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The Advantages and Disadvantages of Case Studies

Case studies frequently occur in psychological research. And has contributed greatly to our understanding of psychology (see cases such as Phineas Gage or Miss A). However most of these cases occured before psychology began placing an emphasis on the importance of having a scientific basis for research. Therefore this blog will address the question of whether we should still be conducting case studies.

Obviously there are some places where case studies are not appropriate, in drug studies, for example case studies would be inappropriate. The last thing that a research wants to do is to test a new depression drug on a one participant, find it has no side effects, only to find out later on that it causes 90% of people who take the drug’s heads to explode.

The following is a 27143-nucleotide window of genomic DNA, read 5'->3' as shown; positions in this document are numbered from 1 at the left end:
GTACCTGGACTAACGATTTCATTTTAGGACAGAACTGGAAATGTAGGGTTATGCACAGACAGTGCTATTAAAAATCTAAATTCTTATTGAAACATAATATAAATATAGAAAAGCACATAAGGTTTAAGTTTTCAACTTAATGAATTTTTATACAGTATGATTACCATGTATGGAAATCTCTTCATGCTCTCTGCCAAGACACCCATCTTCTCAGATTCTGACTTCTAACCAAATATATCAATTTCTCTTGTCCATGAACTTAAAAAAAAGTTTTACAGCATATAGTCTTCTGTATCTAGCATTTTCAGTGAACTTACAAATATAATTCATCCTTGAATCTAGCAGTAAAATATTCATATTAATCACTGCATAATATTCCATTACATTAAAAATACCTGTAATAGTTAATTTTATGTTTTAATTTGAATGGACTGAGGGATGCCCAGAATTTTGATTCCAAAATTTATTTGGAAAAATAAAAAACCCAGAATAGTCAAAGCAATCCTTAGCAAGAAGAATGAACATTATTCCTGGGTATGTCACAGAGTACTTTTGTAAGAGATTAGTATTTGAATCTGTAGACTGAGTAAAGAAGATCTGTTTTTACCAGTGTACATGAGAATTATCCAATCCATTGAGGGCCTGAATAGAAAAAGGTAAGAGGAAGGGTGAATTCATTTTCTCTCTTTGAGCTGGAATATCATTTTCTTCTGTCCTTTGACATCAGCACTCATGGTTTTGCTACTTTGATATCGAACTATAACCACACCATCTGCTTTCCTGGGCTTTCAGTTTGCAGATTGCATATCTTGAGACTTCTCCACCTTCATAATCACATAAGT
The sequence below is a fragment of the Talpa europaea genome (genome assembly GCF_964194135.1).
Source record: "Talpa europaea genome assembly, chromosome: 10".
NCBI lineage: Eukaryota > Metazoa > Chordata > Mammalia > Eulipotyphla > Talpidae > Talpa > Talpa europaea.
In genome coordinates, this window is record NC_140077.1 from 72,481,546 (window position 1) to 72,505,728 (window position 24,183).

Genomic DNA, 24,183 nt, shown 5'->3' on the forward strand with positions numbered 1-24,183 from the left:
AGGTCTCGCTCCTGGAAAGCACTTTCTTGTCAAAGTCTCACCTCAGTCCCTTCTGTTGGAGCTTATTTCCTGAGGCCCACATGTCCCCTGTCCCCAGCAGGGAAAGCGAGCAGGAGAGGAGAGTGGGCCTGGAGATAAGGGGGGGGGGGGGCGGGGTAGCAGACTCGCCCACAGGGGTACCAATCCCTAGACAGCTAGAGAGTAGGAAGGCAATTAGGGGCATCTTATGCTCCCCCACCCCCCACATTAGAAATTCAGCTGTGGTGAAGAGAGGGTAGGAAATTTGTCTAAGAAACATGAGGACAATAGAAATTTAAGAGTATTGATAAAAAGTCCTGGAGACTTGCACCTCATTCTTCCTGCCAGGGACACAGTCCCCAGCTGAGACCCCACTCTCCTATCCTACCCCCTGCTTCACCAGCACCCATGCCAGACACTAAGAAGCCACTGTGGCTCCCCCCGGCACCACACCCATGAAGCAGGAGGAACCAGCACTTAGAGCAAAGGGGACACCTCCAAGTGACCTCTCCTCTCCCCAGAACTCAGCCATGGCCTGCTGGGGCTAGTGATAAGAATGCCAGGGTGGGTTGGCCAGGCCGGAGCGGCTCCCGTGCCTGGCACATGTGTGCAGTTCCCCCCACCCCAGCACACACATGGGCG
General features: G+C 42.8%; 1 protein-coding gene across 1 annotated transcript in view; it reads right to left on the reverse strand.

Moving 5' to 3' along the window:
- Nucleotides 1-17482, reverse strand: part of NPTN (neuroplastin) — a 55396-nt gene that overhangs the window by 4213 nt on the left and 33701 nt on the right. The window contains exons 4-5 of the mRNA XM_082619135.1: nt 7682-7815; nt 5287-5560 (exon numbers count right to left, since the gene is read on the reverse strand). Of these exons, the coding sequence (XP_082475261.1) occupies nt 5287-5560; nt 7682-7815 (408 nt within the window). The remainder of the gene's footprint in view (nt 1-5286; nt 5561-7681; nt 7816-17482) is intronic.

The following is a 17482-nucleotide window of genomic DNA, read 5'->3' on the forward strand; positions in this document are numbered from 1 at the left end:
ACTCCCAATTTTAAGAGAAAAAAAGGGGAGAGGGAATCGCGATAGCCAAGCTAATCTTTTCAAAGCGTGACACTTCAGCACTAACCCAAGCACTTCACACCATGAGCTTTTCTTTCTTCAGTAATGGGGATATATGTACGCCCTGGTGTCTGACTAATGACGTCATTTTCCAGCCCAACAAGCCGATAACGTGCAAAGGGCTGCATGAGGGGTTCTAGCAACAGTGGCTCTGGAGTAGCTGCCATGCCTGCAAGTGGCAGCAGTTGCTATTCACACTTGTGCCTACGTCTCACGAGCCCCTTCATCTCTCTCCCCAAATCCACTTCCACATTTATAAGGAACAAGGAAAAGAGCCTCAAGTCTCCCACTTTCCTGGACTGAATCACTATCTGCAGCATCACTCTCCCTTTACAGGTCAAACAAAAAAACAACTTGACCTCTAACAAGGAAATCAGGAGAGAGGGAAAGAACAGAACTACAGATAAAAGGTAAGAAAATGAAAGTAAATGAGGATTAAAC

Having said that case studies are invaluable in certain situations, much of our understanding of how the brain works is based on case studies, extensive research of people with amnesia such as Clive Wearing and H.M has greatly improved our understanding of memory. Case studies like these have helped us understand memory because of the rich quality of the data they provide. This is because researchers can spend a more time examining the cause and effect of the brain injuries and how they effect a person’s memory.

Case studies can also be more cost effective. In my case, for my dissertation, I am studying parental training programmes. Now ideally I would travel to different areas of England and Wales to see how easy it for richer parents to achieve the Government’s 5 a day parenting tips compared to single mothers who work from 9 to 5.  Unfortunately I only have a budget of £30 therefore I need to be cost efficient. A case study would be the Ideal way to save money as I would only have to travel to visit one participant (preferably one in Bangor). It would also save me money on printing as I would only need one set of questionnaires. However I cannot draw any conclusions as to the effectiveness of following the Government’s advice because one parent is not going to be like another, therefore a wide range of participants is best.